June 20, 2013

U.S. Supreme Court decision to bar gene patents opens genetic test options

UW Health Sciences/UW Medicine

BROCA gene test

Colin Pritchard

Using a DNA sequencing instrument, medical technologists Karen Koehler (left) and Christina Smith (right) of the UW Department of Laboratory Medicine perform a BROCA panel for a patient to check for known disease-linked mutations in more than 40 genes.

The June 13 U.S. Supreme Court’s unanimous decision to bar the patenting of naturally occurring genes opens up  important clinical testing options for a variety of diseases.

Several UW medical geneticists and laboratory medicine experts hailed the ruling’s benefits for patients.

“We’re thrilled,” said Gail Jarvik, professor and head of the Division of Medical Genetics in the UW Department of Medicine.  She explained that some patents on human genes restricted clinical care and research.  Such patents posed an obstacle to developing and using multi-gene panels.  These efficiently check mutations in scores of a patient’s genes, not just one or two.

While the Supreme Court case focused on one company, Myriad Genetics Inc., that had patented two breast and ovarian cancer genes, BRCA1 and BRCA2, the ruling against gene patents has far greater medical implications.

According to Jonathan Tait, professor of laboratory medicine and director of the Clinical Molecular Genetics Laboratory at University of Washington Medical Center, “The Supreme Court decision is broadly beneficial to UW Medicine, going well beyond removing limits on testing for these two cancer risk genes.”

“We’d like to be able to perform genomic tests that screen for all the mutations implicated in the medical question at hand,” Jarvik said. “In our inherited colon cancer program, for example, we’d also want the ability to report genetic results that might be important to a patient or family even if the mutation is not related to the condition for which we are seeing them.”

Cancer treatment decisions also increasingly require multi-gene test panels on diseased tissue, as the presence or absence of hundreds of gene mutations helps predict which therapies will and won’t work. One of these tests, UW-OncoPlex, was developed by a UW team led by Tomas Walsh, UW research associate professor of medicine in the Division of Medical Genetics, and Colin Pritchard, UW assistant professor of laboratory medicine. The test checks a cancer sample for mutations in 194 genes. The information can help improve the accuracy of diagnosis and the selection of proper therapy for solid tumors and blood cancers.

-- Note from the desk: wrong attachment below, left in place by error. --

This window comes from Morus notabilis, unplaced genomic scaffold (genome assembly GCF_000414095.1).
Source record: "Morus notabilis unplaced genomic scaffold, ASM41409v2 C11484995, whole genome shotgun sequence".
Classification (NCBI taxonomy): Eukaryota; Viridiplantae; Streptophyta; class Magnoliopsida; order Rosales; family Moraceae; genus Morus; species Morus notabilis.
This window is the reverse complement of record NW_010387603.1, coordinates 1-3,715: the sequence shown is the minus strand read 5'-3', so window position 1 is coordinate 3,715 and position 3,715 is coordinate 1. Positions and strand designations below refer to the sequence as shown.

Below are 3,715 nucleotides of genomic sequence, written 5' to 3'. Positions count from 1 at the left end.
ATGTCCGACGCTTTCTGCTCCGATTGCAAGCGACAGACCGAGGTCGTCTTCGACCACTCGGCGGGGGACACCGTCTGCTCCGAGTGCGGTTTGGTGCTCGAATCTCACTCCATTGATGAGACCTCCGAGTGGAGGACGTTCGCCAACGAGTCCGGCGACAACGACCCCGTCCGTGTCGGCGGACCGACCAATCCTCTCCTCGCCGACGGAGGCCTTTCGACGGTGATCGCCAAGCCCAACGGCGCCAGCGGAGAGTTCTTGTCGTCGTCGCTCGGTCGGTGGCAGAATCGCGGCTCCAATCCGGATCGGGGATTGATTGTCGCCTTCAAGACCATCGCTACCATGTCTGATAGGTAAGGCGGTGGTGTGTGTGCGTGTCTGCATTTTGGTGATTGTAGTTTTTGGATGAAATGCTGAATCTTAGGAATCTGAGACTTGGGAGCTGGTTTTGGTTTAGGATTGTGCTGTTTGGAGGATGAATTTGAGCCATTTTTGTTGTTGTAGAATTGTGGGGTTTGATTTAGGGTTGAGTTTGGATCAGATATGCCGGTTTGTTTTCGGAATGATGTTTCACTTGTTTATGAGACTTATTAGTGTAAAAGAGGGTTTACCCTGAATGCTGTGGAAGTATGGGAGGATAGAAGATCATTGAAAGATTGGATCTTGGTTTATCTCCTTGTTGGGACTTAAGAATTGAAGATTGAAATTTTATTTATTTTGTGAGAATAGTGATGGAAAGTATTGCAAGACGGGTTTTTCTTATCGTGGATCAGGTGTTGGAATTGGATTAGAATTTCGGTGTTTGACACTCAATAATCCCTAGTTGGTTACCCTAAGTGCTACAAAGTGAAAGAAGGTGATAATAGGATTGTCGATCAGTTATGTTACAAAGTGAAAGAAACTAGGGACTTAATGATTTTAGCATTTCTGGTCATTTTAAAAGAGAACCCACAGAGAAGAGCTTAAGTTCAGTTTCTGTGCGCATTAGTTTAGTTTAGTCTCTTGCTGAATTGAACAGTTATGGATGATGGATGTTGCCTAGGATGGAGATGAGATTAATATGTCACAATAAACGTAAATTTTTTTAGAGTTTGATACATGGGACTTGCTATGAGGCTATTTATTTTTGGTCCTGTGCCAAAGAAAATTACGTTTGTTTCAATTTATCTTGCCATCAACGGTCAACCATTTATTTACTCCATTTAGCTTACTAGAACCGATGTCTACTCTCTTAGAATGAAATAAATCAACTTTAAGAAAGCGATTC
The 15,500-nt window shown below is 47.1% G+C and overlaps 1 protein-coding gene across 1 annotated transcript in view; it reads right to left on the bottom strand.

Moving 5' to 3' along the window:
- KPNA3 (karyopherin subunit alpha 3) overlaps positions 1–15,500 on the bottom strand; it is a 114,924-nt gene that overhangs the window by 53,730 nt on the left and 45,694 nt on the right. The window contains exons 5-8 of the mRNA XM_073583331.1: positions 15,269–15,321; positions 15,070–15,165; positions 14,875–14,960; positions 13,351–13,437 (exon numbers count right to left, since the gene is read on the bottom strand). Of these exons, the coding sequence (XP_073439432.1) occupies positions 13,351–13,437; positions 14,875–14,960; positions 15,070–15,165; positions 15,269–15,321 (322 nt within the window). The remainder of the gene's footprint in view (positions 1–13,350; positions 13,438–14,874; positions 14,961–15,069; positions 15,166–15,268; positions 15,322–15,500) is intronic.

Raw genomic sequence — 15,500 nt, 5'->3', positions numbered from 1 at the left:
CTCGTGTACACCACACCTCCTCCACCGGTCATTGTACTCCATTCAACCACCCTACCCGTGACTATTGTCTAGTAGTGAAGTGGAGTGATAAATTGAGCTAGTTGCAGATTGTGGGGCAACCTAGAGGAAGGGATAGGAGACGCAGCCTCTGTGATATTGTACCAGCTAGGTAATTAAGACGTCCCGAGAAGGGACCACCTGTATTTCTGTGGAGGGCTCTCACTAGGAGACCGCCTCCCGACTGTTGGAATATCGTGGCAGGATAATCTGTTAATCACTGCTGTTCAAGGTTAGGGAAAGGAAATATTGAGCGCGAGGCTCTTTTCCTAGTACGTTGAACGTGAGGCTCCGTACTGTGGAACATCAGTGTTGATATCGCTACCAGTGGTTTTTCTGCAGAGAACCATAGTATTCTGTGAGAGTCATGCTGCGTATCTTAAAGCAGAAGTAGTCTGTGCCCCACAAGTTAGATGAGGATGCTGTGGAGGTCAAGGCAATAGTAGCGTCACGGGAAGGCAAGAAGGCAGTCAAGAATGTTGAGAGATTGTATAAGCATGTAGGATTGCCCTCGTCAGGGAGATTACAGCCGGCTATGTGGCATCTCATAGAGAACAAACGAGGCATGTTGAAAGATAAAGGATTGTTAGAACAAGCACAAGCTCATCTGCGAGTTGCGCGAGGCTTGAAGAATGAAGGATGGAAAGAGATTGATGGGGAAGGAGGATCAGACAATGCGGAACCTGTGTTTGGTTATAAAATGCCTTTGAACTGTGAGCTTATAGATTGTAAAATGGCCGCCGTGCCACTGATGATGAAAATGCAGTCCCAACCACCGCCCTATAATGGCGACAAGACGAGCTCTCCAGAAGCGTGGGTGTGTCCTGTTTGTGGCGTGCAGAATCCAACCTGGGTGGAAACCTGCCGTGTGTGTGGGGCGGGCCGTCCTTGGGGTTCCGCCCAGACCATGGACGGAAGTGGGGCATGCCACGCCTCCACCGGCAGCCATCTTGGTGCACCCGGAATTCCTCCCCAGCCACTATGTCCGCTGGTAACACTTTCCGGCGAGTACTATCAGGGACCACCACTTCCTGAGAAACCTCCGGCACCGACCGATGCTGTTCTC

Along with the changes expected from the landmark court opinion, Myriad Genetics specifically was denied its previously exclusive right to isolate an individual’s BRCA1 and BRCA2 genes.

A woman’s odds of developing breast or ovarian cancer are greatly increased if she inherits a mutation in either of these tumor-suppressor genes.

The existence of the genes was first determined by a University of California Berkeley group led by Mary-Claire King, now a professor of medicine and genome sciences at the UW.

Myriad Genetics in Utah acquired several patents after establishing the genes’ DNA sequence and exact location on the human genome. The company then designed medical tests to detect mutations in their patented genes.

Because of gene patents, the UW Department of Laboratory Medicine had to mask results on BRCA1 and BRCA2 in the cancer-risk gene panel conducted in the clinical labs at UW Medical Center and the Seattle Cancer Care Alliance. Samples from hundreds of patients a year, whose family history put them at risk for breast or ovarian cancer, had to be sent out for Myriad testing at a cost in excess of $4,000, despite the institutional expertise available here.

The UW’s clinical laboratories had stopped performing their own methods to test for mutations in BRCA1 and BRCA2 after receiving a patent infringement warning letter.

Following the Supreme Court ruling, the UW Department of Laboratory Medicine announced that it would provide clinical testing for mutations in the BRCA1 and BRCA2 genes as part of the BROCA Cancer Risk Panel. This lab test looks for mutations in more than 40 genes associated with breast, ovarian, colon, pancreatic, throat, kidney, and other cancers.

The BROCA panel emerged from UW genome research. Tait, who oversees  UW Medical Center ‘s clinical genetics lab for patients, explained that BROCA testing, performed with next-generation DNA sequencing, detects all known classes of disease-causing mutations. Tomas Walsh, Mary-Claire King and other UW medical scientists first developed this technology to study hereditary risk of breast and ovarian cancer. They reported their methods in 2010.

“The Supreme Court decision is a victory for patients, their families, their physicians and common sense,” King said. “A measure of its importance for our patients is that UW Lab Medicine now offers testing for BRCA1 and BRCA2 and all other known breast cancer genes. The test was open for clinical use less than 24 hours after the decision was announced.”

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Association for Molecular Pathology vs. Myriad Genetics, Inc., was argued before the Supreme Court April 15, 2013. Under the June 13 ruling, synthetic genes, such as complementary DNA, are eligible for patents, but naturally occurring genes or mutations are not. Justice Clarence Thomas wrote the opinion of the court, and Justice Antonin Scalia wrote concurring in part and in judgment.

Read Pritchard’s commentary, Our Genes, Our Selves, posted on the Seattle Cancer Care Alliance blog the day of the ruling.

 

 

 

 

 

 

 

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